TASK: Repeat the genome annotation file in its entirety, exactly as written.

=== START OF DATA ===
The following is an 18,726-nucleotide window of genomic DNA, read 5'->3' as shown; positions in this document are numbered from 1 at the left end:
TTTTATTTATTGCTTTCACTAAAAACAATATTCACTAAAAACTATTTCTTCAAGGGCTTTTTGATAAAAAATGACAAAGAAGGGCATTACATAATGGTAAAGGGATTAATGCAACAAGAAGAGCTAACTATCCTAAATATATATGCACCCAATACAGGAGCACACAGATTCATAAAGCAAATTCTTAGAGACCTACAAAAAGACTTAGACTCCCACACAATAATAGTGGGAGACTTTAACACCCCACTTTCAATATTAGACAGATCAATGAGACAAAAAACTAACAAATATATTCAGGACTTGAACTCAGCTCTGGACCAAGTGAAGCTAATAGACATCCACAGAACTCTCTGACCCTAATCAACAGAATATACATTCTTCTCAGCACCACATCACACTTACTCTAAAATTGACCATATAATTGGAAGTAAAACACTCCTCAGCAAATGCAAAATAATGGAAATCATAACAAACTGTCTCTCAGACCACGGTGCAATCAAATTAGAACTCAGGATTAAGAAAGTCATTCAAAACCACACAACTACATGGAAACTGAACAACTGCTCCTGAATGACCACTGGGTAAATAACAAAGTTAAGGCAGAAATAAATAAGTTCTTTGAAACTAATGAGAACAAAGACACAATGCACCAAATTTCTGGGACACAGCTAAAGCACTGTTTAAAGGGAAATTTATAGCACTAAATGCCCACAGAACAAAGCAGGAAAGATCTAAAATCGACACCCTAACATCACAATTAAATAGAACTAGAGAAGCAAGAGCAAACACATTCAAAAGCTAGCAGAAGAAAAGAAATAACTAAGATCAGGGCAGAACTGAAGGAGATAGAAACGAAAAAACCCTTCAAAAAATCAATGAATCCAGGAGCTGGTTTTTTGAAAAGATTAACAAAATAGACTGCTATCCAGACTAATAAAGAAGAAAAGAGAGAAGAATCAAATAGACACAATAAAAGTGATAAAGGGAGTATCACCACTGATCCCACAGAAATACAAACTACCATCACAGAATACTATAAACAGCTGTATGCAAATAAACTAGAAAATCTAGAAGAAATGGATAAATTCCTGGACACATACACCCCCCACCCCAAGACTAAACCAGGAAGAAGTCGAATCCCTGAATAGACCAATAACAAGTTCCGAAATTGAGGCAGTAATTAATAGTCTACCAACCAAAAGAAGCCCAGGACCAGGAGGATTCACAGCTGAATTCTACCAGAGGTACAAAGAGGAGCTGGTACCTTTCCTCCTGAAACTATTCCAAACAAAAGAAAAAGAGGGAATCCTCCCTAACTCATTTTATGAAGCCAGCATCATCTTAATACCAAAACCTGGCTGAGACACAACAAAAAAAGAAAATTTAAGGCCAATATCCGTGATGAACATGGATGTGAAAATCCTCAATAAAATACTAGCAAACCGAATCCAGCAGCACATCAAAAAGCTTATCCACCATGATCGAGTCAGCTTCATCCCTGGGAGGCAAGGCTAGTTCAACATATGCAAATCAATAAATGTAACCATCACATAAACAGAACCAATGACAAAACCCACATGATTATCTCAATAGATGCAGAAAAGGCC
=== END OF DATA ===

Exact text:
The following is an 18,726-nucleotide window of genomic DNA, read 5'->3' as shown; positions in this document are numbered from 1 at the left end:
TTTTATTTATTGCTTTCACTAAAAACAATATTCACTAAAAACTATTTCTTCAAGGGCTTTTTGATAAAAAATGACAAAGAAGGGCATTACATAATGGTAAAGGGATTAATGCAACAAGAAGAGCTAACTATCCTAAATATATATGCACCCAATACAGGAGCACACAGATTCATAAAGCAAATTCTTAGAGACCTACAAAAAGACTTAGACTCCCACACAATAATAGTGGGAGACTTTAACACCCCACTTTCAATATTAGACAGATCAATGAGACAAAAAACTAACAAATATATTCAGGACTTGAACTCAGCTCTGGACCAAGTGAAGCTAATAGACATCCACAGAACTCTCTGACCCTAATCAACAGAATATACATTCTTCTCAGCACCACATCACACTTACTCTAAAATTGACCATATAATTGGAAGTAAAACACTCCTCAGCAAATGCAAAATAATGGAAATCATAACAAACTGTCTCTCAGACCACGGTGCAATCAAATTAGAACTCAGGATTAAGAAAGTCATTCAAAACCACACAACTACATGGAAACTGAACAACTGCTCCTGAATGACCACTGGGTAAATAACAAAGTTAAGGCAGAAATAAATAAGTTCTTTGAAACTAATGAGAACAAAGACACAATGCACCAAATTTCTGGGACACAGCTAAAGCACTGTTTAAAGGGAAATTTATAGCACTAAATGCCCACAGAACAAAGCAGGAAAGATCTAAAATCGACACCCTAACATCACAATTAAATAGAACTAGAGAAGCAAGAGCAAACACATTCAAAAGCTAGCAGAAGAAAAGAAATAACTAAGATCAGGGCAGAACTGAAGGAGATAGAAACGAAAAAACCCTTCAAAAAATCAATGAATCCAGGAGCTGGTTTTTTGAAAAGATTAACAAAATAGACTGCTATCCAGACTAATAAAGAAGAAAAGAGAGAAGAATCAAATAGACACAATAAAAGTGATAAAGGGAGTATCACCACTGATCCCACAGAAATACAAACTACCATCACAGAATACTATAAACAGCTGTATGCAAATAAACTAGAAAATCTAGAAGAAATGGATAAATTCCTGGACACATACACCCCCCACCCCAAGACTAAACCAGGAAGAAGTCGAATCCCTGAATAGACCAATAACAAGTTCCGAAATTGAGGCAGTAATTAATAGTCTACCAACCAAAAGAAGCCCAGGACCAGGAGGATTCACAGCTGAATTCTACCAGAGGTACAAAGAGGAGCTGGTACCTTTCCTCCTGAAACTATTCCAAACAAAAGAAAAAGAGGGAATCCTCCCTAACTCATTTTATGAAGCCAGCATCATCTTAATACCAAAACCTGGCTGAGACACAACAAAAAAAGAAAATTTAAGGCCAATATCCGTGATGAACATGGATGTGAAAATCCTCAATAAAATACTAGCAAACCGAATCCAGCAGCACATCAAAAAGCTTATCCACCATGATCGAGTCAGCTTCATCCCTGGGAGGCAAGGCTAGTTCAACATATGCAAATCAATAAATGTAACCATCACATAAACAGAACCAATGACAAAACCCACATGATTATCTCAATAGATGCAGAAAAGGCC